In this context, “personal data” is sort of a misnomer. Don’t get me wrong: those apps are absolutely grabbing lots of personal data. But from an IT perspective, it’s important to focus on the fact that the apps are also potentially accessing pallets of sensitive enterprise data as well. And as long as your employees/contractors continue to communicate with clients and partners and others with unencrypted communication methods, you have problems both with cybersecurity and with compliance.
Still, mobile security advocate Ilia Kolochenko, founder of ImmuniWeb, argued that the Android move really is a positive step.
“This is a game-changer for many unwitting Android users who erroneously granted excessive permissions to mobile apps that don’t need them or even to malware,” Kolochenko said. “Many millions of non-technical users are tricked to grant dangerous permissions to adware apps or even installing malicious applications and then grant all existing permissions that may lead to a full compromise of the device.”
The first line of defense for any mobile apps should be the OS vendor checking for problems. Of course, neither Google nor Apple have been willing to spend the money needed for the staff necessary to do that. Both companies believe a lack of app security is not a deal-killer for its customers, meaning they won’t lose a lot of sales by doing the bare minimum.
They may be right. And as long as iOS and Android overwhelmingly control the mobile space, there are pragmatically no options for enterprises other than to support one or both.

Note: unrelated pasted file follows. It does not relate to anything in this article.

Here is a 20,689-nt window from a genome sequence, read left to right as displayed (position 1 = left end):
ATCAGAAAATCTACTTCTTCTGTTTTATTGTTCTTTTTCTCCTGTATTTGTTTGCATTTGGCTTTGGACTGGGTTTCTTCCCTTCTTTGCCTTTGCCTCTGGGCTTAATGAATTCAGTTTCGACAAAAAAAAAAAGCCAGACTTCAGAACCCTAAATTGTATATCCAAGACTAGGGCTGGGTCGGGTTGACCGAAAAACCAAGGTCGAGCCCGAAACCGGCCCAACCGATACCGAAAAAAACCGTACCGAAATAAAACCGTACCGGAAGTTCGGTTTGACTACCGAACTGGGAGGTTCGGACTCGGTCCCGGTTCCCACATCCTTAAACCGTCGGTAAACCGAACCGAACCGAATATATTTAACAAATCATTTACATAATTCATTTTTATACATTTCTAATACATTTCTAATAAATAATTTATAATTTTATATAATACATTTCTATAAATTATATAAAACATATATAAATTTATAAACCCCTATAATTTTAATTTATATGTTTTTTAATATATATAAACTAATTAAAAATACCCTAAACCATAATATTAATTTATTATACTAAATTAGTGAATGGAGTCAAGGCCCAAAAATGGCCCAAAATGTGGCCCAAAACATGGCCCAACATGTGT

Now, let’s look at the latest in the Apple world of app protection, courtesy of The Washington Post. The headline nicely sums things up: “When you ‘Ask app not to track,’ some iPhone apps keep snooping anyway.”
Here’s how the Post explains what’s going on: “…Something curious happens after you ask not to be tracked, according to an investigation by researchers at privacy software maker Lockdown and The Washington Post. Subway Surfers starts sending an outside ad company called Chartboost 29 very specific data points about your iPhone, including your Internet address, your free storage, your current volume level (to 3 decimal points) and even your battery level (to 15 decimal points. It’s the kind of unique data that could be used by advertisers to identify your iPhone, possibly letting them know what other apps you use or how to target you. In other words, it’s sidestepping your request to be left alone. You can’t stop it.”
This is phone fingerprinting, which can be alarmingly effective. It enables vendors to recognize your device when it appears on their radar. What happens when your CEO is conducting supposedly secret negotiations with a potential takeover target, or if someone is testing a device that has yet to be released?
Apple seems to fully appreciate and demand privacy for its product launches, and very much talks up its devotion to privacy. And yet it’s deeply cavalier about any other company’s secrets.
Apple told the Post it would look into the issue and work with app developers to make sure everything’s on the up and up. But after several weeks, nothing changed.
Copyright © 2021 IDG Communications, Inc.